The least you can say about Bernard Tapie is that he's led an interesting life
Thirty years ago he was probably the most recognised figure in France. A flamboyant businessman since the early 80s – sometimes thought of as the French answer to Richard Branson – Bernard Tapie has been a singer, actor, television host as well as a politician, serving as Minister of Urban Affairs in the Bérégovoy Socialist government under Mitterrand. The now 70-year-old made a career out of rescuing bankrupt companies: he famously resuscitated Look skiing equipment, La Vie Claire health food shops, Wonder batteries and the Adidas sportswear label, sponsor of this year’s Wimbledon champion Andy Murray.
It has not been all smooth sailing for the hardened yachtsman (he owned Phocea and Club Med 2). His backing of La Vie Claire cycling team in the 1983 Tour de France ended in bickering amongst the riders; his 8-year presidency of the Olympique de Marseille football club won them the Champions League under allegations of match fixing and financial irregularities that eventually pushed the club into second division and Tapie out of his management position in 1993.
Around the same time, unable to pay the interest on the loan to purchase Adidas, Tapie entered into litigation with the state-owned Credit Lyonnais bank, which eventually acquired Tapie’s shares in the company and then sold them on at vast profit only a year later to Robert Louis-Dreyfus, a friend of Tapie, and also president of Olympique de Marseille. Twelve years later, in 2008, Tapie won €403 million in an arbitration case against CDR, a public body responsible for settling liabilities of Credit Lyonnais. (When the Hollande government came to power in May 2012 the case was re-examined on suspicion of fixing, with the influence of Sarkozy and the now FMI head, Christine Lagarde, who was Finance Minister in 2008.)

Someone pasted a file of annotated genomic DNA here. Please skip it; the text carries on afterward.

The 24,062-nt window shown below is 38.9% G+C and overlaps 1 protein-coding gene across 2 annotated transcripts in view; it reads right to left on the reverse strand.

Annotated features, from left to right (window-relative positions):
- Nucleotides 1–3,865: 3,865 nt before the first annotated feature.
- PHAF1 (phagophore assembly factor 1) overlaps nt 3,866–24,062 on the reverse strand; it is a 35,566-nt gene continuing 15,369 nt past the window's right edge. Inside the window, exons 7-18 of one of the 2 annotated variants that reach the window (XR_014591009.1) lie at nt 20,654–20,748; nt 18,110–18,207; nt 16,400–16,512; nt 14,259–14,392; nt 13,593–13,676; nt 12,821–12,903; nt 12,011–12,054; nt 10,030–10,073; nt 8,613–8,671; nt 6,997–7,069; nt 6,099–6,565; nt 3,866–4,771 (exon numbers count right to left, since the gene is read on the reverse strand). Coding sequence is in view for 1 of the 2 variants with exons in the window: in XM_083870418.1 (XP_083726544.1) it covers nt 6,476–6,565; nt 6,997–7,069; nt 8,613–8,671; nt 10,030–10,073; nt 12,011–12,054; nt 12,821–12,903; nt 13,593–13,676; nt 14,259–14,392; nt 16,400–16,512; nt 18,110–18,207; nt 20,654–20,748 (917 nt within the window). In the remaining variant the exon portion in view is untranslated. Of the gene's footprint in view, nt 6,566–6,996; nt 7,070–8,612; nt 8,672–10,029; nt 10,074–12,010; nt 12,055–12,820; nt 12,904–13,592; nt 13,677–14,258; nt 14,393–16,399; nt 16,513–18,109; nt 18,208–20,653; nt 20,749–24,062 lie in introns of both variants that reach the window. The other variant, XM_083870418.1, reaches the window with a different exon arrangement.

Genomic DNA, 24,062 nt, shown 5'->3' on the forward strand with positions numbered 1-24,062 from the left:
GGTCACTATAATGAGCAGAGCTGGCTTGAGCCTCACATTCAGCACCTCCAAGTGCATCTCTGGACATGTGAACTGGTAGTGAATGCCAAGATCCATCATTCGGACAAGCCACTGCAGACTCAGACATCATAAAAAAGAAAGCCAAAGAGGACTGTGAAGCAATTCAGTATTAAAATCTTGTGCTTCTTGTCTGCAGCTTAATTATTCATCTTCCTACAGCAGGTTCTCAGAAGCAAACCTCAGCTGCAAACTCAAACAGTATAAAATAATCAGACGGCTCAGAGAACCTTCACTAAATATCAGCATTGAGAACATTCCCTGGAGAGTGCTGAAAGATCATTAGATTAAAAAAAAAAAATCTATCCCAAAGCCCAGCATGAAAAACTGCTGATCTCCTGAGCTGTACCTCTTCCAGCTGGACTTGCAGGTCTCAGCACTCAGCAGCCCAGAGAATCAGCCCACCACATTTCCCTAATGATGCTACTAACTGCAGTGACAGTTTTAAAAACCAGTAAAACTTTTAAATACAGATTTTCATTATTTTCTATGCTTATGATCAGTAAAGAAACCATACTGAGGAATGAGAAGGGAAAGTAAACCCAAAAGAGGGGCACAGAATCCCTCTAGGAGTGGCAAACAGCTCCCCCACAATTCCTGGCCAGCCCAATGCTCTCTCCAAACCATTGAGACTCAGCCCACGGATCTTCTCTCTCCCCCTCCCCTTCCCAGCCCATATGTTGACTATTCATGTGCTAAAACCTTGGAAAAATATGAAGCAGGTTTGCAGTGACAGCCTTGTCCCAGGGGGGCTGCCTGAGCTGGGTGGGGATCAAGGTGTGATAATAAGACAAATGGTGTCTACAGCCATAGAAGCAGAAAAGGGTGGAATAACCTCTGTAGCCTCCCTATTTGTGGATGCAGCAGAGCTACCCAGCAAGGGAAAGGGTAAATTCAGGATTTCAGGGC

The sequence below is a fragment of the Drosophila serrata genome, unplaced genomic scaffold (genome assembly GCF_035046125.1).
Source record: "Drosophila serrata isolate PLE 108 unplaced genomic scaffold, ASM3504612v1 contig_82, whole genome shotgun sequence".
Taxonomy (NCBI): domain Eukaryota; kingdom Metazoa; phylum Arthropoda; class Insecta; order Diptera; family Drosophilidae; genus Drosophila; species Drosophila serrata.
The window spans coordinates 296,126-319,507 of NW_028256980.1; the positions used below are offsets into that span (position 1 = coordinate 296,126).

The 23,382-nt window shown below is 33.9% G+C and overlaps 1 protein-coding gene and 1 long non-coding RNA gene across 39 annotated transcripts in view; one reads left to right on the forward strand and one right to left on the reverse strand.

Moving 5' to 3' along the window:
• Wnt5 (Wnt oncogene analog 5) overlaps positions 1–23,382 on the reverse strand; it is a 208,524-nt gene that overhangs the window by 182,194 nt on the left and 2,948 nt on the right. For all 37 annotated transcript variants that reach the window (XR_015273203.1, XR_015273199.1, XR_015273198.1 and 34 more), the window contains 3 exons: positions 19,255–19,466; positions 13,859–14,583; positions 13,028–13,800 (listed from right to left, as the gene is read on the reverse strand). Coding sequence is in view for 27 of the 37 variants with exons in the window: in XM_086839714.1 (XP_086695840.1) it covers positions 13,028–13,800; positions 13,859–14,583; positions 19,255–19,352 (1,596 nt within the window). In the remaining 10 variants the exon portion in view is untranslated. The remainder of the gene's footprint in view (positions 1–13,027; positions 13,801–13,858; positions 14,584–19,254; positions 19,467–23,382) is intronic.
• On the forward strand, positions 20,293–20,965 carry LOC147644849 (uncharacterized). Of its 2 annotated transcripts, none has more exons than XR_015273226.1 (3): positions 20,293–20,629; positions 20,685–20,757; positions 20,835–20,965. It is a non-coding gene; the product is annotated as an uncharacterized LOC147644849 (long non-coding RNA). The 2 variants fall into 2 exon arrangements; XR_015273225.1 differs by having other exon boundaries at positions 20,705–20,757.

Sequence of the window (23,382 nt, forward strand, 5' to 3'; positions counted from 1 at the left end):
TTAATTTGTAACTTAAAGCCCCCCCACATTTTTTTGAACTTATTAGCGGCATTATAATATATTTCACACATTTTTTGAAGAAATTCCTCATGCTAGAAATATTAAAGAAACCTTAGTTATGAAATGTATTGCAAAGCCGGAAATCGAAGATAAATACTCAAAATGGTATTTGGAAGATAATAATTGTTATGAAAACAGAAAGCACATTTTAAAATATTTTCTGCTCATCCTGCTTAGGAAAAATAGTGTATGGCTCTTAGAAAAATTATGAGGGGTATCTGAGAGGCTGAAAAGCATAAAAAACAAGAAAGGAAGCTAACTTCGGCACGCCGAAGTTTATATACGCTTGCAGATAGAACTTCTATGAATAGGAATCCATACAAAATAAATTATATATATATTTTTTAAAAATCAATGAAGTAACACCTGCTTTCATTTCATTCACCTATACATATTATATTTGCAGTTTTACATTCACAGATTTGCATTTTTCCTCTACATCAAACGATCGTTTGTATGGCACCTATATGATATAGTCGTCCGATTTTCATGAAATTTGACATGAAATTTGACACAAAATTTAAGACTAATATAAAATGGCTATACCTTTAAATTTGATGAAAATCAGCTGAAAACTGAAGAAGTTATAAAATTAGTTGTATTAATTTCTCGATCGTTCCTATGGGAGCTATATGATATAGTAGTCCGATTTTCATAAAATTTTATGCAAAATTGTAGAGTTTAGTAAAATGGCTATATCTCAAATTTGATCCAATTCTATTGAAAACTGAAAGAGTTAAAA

In 1994 he was prosecuted for complicity of corruption and witness tampering and was sentenced to 2 years imprisonment of which he served 165 days. That same year he filed for bankruptcy.
Tapie remained a popular figure with a “self-made Frenchie” reputation and in 2007 he switched party loyalties to back Nicolas Sarkozy for president. At the time there were allegations that this was an opportunistic political step to help him with his ongoing tax problems.
And this year, the drama continues. In June, Tapie was again arrested and kept in police custody for three days and in July, pending ongoing litigation, most of Tapie’s assets – including his yachts and St Tropez villa – were seized in escrow as “protective measures” according to Socialist Finance Minister Pierre Moscovici.
And what of his 50% stake in the Hersant Media Group (GHM), which owns Nice-Matin? GHM has now given 100% ownership of the Marseille daily La Provence to Le Groupe Bernard Tapie (GBT) in exchange for Tapie’s Nice-Matin shares.
The French media play on Tapie, c’est partout, pronounced tapissez partout. A literal translation is “put wallpaper everywhere” but in a looser sense it means: “Tapie is all over the place.” And that he is.